Joker review: Joaquin Phoenix fails to save this largely pointless origin tale
A perfectly cromulent Martin Scorsese cover version from the guy that directed The Hangover
The long-awaited, ultra-hyped, and already much-discussed Joker origin movie sometimes feels like it might be about a lot of things - about class, about mental illness, about masculinity gone wrong. But really, despite a jaw-dropping lead performance from Joaquin Phoenix, it is just a movie about DC Comics.
It is a movie that exists because there is an intellectual property that exists, that’s about it. The crux of the movie is 'What if Martin Scorsese’s 1983 Robert-DeNiro-starring celebrity satire The King of Comedy, where Robert DeNiro plays a struggling comedian who kidnaps a talk show host, was actually about the Joker?' That’s it. That’s not a movie, that's a message board post.
Joaquin Phoenix plays Arthur Fleck, a struggling comedian in an ill-defined late- 70s/early-80s Gotham City. We know he’ll become the Joker because the name of the movie is Joker. So we get ninety minutes or so of the world shitting on Fleck, trudging to the inevitable, until the final half-hour actually gives us the Joker action we actually want to see.
Fleck lives with his infirm elderly mother in a dank apartment. He gets fired from his dead-end job. He loses his healthcare after funding is cut. He fantasises about performing stand-up in front of his favourite talk show host (DeNiro, just to hammer home the King of Comedy connection).
The film mercilessly dumps on Fleck so much, it all becomes numbing, and ultimately boring – especially since we know how it all ends. There is plenty of interesting ideas here, but it doesn’t feel like the film is actually trying to say anything, just depict things from other movies.
The film borrows so heavily from the work of Scorsese - Fleck gets his hands on a revolver in a locker room extremely similar to the one Travis Bickle frequents in Taxi Driver, and the plot of the aforementioned The King of Comedy is basically borrowed wholesale. Scorsese was briefly involved in the film as a producer, and the movie makes no secret about its influences, but it all amounts to nothing. Cool, you’ve seen some films from the 1970s. What do you want, a medal?
The shoehorning of the serious content and the four-colour origins of the character never gel – a large amount of the narrative is devoted to Batman’s father Thomas Wayne, which only has resonance purely because it is the dad of a famous fictional character. Director Todd Philips (The Hangover, Old School) wants to nudge you in the ribs with nerd trivia while also making you think about society, man.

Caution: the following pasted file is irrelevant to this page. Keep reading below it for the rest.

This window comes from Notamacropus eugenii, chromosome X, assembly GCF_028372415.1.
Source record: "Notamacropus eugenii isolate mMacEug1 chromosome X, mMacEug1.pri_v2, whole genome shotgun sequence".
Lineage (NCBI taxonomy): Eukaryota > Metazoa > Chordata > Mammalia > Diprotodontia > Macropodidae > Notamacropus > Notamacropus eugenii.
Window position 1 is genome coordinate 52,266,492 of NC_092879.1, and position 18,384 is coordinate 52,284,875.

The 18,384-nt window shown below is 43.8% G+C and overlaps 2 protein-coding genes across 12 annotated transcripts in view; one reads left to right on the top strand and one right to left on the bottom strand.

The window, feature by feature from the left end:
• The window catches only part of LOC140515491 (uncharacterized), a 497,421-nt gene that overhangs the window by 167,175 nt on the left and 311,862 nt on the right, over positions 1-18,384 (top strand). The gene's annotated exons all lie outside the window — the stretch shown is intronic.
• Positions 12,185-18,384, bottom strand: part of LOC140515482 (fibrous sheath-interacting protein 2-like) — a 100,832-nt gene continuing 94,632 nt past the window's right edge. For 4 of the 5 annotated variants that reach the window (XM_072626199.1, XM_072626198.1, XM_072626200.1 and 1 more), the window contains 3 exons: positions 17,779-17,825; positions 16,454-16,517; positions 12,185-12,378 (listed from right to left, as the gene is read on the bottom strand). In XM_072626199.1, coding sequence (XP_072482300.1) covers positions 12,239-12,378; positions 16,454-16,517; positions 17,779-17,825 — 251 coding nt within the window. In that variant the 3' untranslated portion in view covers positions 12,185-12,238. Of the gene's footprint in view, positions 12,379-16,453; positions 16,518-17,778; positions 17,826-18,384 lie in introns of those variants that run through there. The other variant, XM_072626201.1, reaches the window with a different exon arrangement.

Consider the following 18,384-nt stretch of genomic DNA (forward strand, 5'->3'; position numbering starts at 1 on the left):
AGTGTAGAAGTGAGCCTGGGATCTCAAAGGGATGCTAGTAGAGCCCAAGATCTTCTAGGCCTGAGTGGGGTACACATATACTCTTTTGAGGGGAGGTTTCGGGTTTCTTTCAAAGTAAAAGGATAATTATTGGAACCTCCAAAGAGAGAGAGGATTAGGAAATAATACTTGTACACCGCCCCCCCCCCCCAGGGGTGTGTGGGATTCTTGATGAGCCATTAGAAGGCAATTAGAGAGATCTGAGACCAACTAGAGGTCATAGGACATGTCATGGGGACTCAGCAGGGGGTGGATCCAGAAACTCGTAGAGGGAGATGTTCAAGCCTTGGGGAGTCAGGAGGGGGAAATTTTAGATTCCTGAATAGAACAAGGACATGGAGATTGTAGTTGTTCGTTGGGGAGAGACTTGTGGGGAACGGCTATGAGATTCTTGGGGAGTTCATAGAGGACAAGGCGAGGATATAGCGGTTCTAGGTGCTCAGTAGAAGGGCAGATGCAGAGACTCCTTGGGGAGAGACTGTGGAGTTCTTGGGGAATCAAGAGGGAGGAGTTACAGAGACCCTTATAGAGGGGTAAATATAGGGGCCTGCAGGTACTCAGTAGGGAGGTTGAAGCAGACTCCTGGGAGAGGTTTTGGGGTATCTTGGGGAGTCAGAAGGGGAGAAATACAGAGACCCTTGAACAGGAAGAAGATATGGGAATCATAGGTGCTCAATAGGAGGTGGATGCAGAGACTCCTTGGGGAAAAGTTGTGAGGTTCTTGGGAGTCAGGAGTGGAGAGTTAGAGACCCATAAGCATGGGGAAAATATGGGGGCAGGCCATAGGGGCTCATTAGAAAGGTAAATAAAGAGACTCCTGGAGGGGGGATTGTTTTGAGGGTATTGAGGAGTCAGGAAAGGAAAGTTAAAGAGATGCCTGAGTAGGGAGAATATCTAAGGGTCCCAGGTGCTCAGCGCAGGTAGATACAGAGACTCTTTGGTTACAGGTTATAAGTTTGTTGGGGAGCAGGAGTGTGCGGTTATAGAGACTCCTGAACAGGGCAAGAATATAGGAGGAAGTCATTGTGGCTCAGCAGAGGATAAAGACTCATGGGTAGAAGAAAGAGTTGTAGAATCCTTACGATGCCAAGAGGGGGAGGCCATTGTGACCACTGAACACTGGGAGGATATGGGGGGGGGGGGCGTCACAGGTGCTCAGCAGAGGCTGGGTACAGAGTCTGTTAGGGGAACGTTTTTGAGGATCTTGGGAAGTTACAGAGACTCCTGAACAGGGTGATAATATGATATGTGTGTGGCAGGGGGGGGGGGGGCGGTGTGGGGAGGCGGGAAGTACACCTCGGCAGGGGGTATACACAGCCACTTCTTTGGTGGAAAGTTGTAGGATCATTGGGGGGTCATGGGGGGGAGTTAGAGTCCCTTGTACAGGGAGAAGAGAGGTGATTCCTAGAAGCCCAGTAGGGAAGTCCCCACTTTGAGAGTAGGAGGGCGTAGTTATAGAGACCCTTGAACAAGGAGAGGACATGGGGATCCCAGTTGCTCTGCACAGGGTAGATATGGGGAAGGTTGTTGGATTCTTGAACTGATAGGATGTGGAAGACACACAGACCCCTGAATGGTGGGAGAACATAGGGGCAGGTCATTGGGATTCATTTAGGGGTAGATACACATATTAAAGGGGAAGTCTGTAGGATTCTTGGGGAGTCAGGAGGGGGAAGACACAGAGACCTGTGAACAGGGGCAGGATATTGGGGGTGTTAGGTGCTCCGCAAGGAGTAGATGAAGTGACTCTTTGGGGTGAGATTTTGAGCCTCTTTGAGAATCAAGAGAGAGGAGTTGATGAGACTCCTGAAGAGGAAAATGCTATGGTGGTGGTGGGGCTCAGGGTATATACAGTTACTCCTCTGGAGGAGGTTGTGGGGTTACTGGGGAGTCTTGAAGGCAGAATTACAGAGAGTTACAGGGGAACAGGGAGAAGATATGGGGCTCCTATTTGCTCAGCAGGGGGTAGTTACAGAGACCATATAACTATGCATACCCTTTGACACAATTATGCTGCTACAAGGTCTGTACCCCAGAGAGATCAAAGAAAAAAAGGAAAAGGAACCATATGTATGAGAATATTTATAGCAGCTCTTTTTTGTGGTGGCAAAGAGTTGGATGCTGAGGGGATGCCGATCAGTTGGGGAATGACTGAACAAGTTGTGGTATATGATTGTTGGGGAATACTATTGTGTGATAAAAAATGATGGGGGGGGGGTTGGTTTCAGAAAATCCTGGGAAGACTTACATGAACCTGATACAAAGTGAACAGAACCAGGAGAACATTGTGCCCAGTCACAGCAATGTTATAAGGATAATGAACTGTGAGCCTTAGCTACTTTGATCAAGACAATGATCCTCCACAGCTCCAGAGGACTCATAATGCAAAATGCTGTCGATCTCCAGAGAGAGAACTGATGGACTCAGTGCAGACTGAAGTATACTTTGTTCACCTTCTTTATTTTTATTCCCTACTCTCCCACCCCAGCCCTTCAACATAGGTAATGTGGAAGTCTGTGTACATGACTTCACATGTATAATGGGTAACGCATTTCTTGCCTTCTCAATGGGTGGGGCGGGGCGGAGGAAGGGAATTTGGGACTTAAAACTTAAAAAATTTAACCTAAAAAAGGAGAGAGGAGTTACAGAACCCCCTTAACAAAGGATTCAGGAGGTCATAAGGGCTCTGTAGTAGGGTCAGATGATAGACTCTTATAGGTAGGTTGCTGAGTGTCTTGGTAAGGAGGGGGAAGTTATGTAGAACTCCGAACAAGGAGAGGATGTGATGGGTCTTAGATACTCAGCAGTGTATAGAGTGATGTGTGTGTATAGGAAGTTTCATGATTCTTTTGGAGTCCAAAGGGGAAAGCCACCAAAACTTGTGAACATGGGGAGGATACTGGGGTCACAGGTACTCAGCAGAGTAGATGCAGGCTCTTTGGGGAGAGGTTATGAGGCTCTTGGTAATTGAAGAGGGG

If this was a prequel to some pre-existing version of the Joker, it might at least give it some context, or some framework for why we’re watching all this doom and gloom. Instead, it just slots right into the stereotype of the 15-year-old boy screaming 'No mom, my comics are serious and not for kids!'
Before Todd Phillips hit Hollywood pay-dirt with comedies like The Hangover, Due Date and Starsky & Hutch, he made his name with two cult gonzo documentaries - Hated: GG Allin and the Murder Junkies, following a notorious punk singer who'd fling his bodily excretions into the audience and start fights in the crowd, and Frat House, exploring the sadistic hazing traditions of US college fraternities.
Both were certainly memorable, but Phillips didn't offer any great insight into either - it was just 'Come look at this cool, nasty shit.' And that's how all the supposedly big themes are handled in Joker. Toxic masculinity, street violence, anti-capitalist protests, loneliness, poverty, nihilism, celebrity exploitation - the film has nothing to say about any of them, they are just there to look edgy and grown up, because Phillips heard about them on the news, or on Reddit.
This is not to say there are not things to enjoy in the film – most prominently, Joaquin Phoenix’s performance. The actor is not one to hold back – he famously gave up two years of his career to commit to a so-so mockumentary about becoming a rapper – and he leaps headfirst into Nic Cage level mega-acting here.
He contorts his body into odd shapes and laughs maniacally. There’s little subtly or depth in it, but when he finally gets to go full-Joker in the final act, he is thrillingly entertaining, and as mixed and muddled as this movie is, he would make a brilliant antagonist for Robert Pattinson’s upcoming Batman.
It is also a great looking film. The need for the period setting isn’t really clear, but Todd Phillip’s go-to cinematographer Lawrence Sher makes New York really look like the Gotham City of the 1980s Batman comics that inspired Joker (Brian Bolland’s The Killing Joke in particular). Instead of the street-level grittiness of 1970s new Hollywood, this is one element where the film blazes its own trail, capturing a hyper-detailed, stylised city, full of ironic street signs and fetishised period tech.
Maybe there is an argument to be made that we should think it is a good thing that a big $55 million dollar movie about difficult themes is being made by a major studio in 2019. But then again, this movie would never be made if it didn’t have a franchise IP slapped across it.
It is literally taking old films and neutering them for people who only watch things with superheroes in - and this is coming from someone who is a very big fan of superhero films, as well as DC Comics.
In 2017, Joaquin Phoenix starred in You Were Never Really Here, where he played a similarly violent disturbed individual looking after his elderly mother. It was brilliant, but only made $7 million at the US box office. Maybe they should have called it Penguin.